And last, the pilot set-up an overarching question, really at least three questions, which the series would be concerned with:

Would the Bajorans and the Federation types get along? This was a question that would play out both on the individual level (Kira and Sisko, for example) and the planetary level (would the Bajorans view the Federation as allies).

What would be the result of having a stable wormhole to the Gamma Quandrant? The existence of the wormhole is the major discovery of the pilot. And it drastically changes the importance of DS9. Instead of being a little known station in an unimportant part of the galaxy, it would be a hub of scientific, economic, and as we later find out, military activity. It also looks really cool, and there are aliens in it.

What will become of this whole Sisko as the emissary of the prophets thing? Clearly at first he's skeptical and uncomfortable with the whole deal. But there was no denying the existence of the Prophets (or "wormhole aliens"), and with them being non-linear and all, when it comes to the future it was clear that they may know what they're talking about. Oh, and I'd like to take this opportunity to say the following: "Baseball!"

And so, when the two hours were over, and the credits rolled accompanied by the DS9 theme (which I wasn't ecstatic over at first, but really grew on me), a new chapter in Star Trek had been introduced. I knew that it had potential, but at the time I knew there was no way it would ever be as enjoyable for me as TNG. Now looking back, TNG will always hold a special place for me. And it will always be my favorite, because it's TNG. But DS9...might actually be the superior show in my eyes (if for no other reason that its first and second seasons weren't littered with...struggling...yes, I'll use that word...struggling episodes like those of TNG were).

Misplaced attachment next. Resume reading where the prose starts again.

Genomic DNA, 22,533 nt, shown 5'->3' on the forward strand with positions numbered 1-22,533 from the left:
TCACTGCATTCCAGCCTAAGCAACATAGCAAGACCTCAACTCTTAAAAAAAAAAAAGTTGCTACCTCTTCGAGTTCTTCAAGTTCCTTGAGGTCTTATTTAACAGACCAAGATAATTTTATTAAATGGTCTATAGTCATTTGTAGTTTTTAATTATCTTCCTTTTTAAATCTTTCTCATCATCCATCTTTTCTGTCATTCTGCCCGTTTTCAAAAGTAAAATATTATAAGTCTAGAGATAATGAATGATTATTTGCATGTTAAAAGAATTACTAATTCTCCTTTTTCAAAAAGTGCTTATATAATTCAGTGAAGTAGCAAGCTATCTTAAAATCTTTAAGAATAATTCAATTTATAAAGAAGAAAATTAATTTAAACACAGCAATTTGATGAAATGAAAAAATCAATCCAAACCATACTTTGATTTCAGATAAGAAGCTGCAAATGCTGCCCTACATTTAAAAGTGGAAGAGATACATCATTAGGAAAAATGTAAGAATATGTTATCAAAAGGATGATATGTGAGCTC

Until next time, don't drink the water from the Denorios Belt. And I remain,

 - Nic

p.s. - Sisko was much nicer to Picard during their second meeting.

Posted on January 3, 2013 .

!!! You Look Marvelous (News And Rumors) !!!

"Remember, it is better to look good than to feel good, and you look Marvelous." -Fernando Lamas (Billy Crystal) !!!

"No Todd, It can't be; I just sent you back to the future!
"No, I know; you *did* send me back to the future. But I'm back - I'm back *from* the future."
"Great Scott!" (Faints)
"Doc! Doc! Doc! Oh, fantastic."

I have finally parked the Delorean in the garage and I'm back from the future of the great San Diego Comic-Con. Oh, the things I have seen. Some good, some great, some bad, and some down right ugly. I can't actually tell you all the crazy stuff I saw because if I did I would be destroying the Space/Time Continuum. And as we all know, that's as bad as crossing the streams. But I can tell you a few things that have popped up the past few days and get you in the mood to "Party like it's Comic-Con 1999"!!! Thank You, voice of Prince that lives in my head. I always really liked that album where you were just a symbol and all. "Thank you, and let's forget about the whole symbol thing. OK!" Gotcha, moving on.